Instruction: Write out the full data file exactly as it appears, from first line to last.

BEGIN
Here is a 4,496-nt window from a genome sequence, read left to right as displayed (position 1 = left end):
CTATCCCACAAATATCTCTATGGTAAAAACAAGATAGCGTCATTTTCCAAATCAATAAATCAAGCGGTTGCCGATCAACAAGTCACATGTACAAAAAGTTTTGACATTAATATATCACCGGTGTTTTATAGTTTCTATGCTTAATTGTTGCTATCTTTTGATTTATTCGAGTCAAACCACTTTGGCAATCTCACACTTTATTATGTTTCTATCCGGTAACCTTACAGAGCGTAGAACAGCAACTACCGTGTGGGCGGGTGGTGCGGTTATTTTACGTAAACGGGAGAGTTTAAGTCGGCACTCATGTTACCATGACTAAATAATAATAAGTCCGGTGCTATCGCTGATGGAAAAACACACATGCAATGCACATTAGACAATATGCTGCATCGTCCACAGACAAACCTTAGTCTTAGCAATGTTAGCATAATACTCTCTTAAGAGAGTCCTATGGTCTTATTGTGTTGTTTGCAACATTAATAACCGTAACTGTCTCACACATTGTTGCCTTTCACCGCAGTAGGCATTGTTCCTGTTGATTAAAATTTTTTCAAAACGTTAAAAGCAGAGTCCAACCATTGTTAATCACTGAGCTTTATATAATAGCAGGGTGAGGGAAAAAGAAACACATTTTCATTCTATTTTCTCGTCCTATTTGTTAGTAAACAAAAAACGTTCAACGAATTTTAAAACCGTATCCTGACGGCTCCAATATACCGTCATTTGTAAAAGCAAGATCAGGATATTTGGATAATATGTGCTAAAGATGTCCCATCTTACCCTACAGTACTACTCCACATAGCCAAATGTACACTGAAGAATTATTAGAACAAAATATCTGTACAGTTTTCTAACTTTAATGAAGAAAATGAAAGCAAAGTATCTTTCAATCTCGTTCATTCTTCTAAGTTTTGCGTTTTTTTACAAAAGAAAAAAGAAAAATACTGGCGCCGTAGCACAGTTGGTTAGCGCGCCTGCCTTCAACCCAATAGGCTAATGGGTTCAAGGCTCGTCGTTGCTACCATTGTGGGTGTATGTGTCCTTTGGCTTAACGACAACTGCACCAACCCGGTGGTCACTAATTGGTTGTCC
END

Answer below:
Here is a 4,496-nt window from a genome sequence, read left to right as displayed (position 1 = left end):
CTATCCCACAAATATCTCTATGGTAAAAACAAGATAGCGTCATTTTCCAAATCAATAAATCAAGCGGTTGCCGATCAACAAGTCACATGTACAAAAAGTTTTGACATTAATATATCACCGGTGTTTTATAGTTTCTATGCTTAATTGTTGCTATCTTTTGATTTATTCGAGTCAAACCACTTTGGCAATCTCACACTTTATTATGTTTCTATCCGGTAACCTTACAGAGCGTAGAACAGCAACTACCGTGTGGGCGGGTGGTGCGGTTATTTTACGTAAACGGGAGAGTTTAAGTCGGCACTCATGTTACCATGACTAAATAATAATAAGTCCGGTGCTATCGCTGATGGAAAAACACACATGCAATGCACATTAGACAATATGCTGCATCGTCCACAGACAAACCTTAGTCTTAGCAATGTTAGCATAATACTCTCTTAAGAGAGTCCTATGGTCTTATTGTGTTGTTTGCAACATTAATAACCGTAACTGTCTCACACATTGTTGCCTTTCACCGCAGTAGGCATTGTTCCTGTTGATTAAAATTTTTTCAAAACGTTAAAAGCAGAGTCCAACCATTGTTAATCACTGAGCTTTATATAATAGCAGGGTGAGGGAAAAAGAAACACATTTTCATTCTATTTTCTCGTCCTATTTGTTAGTAAACAAAAAACGTTCAACGAATTTTAAAACCGTATCCTGACGGCTCCAATATACCGTCATTTGTAAAAGCAAGATCAGGATATTTGGATAATATGTGCTAAAGATGTCCCATCTTACCCTACAGTACTACTCCACATAGCCAAATGTACACTGAAGAATTATTAGAACAAAATATCTGTACAGTTTTCTAACTTTAATGAAGAAAATGAAAGCAAAGTATCTTTCAATCTCGTTCATTCTTCTAAGTTTTGCGTTTTTTTACAAAAGAAAAAAGAAAAATACTGGCGCCGTAGCACAGTTGGTTAGCGCGCCTGCCTTCAACCCAATAGGCTAATGGGTTCAAGGCTCGTCGTTGCTACCATTGTGGGTGTATGTGTCCTTTGGCTTAACGACAACTGCACCAACCCGGTGGTCACTAATTGGTTGTCC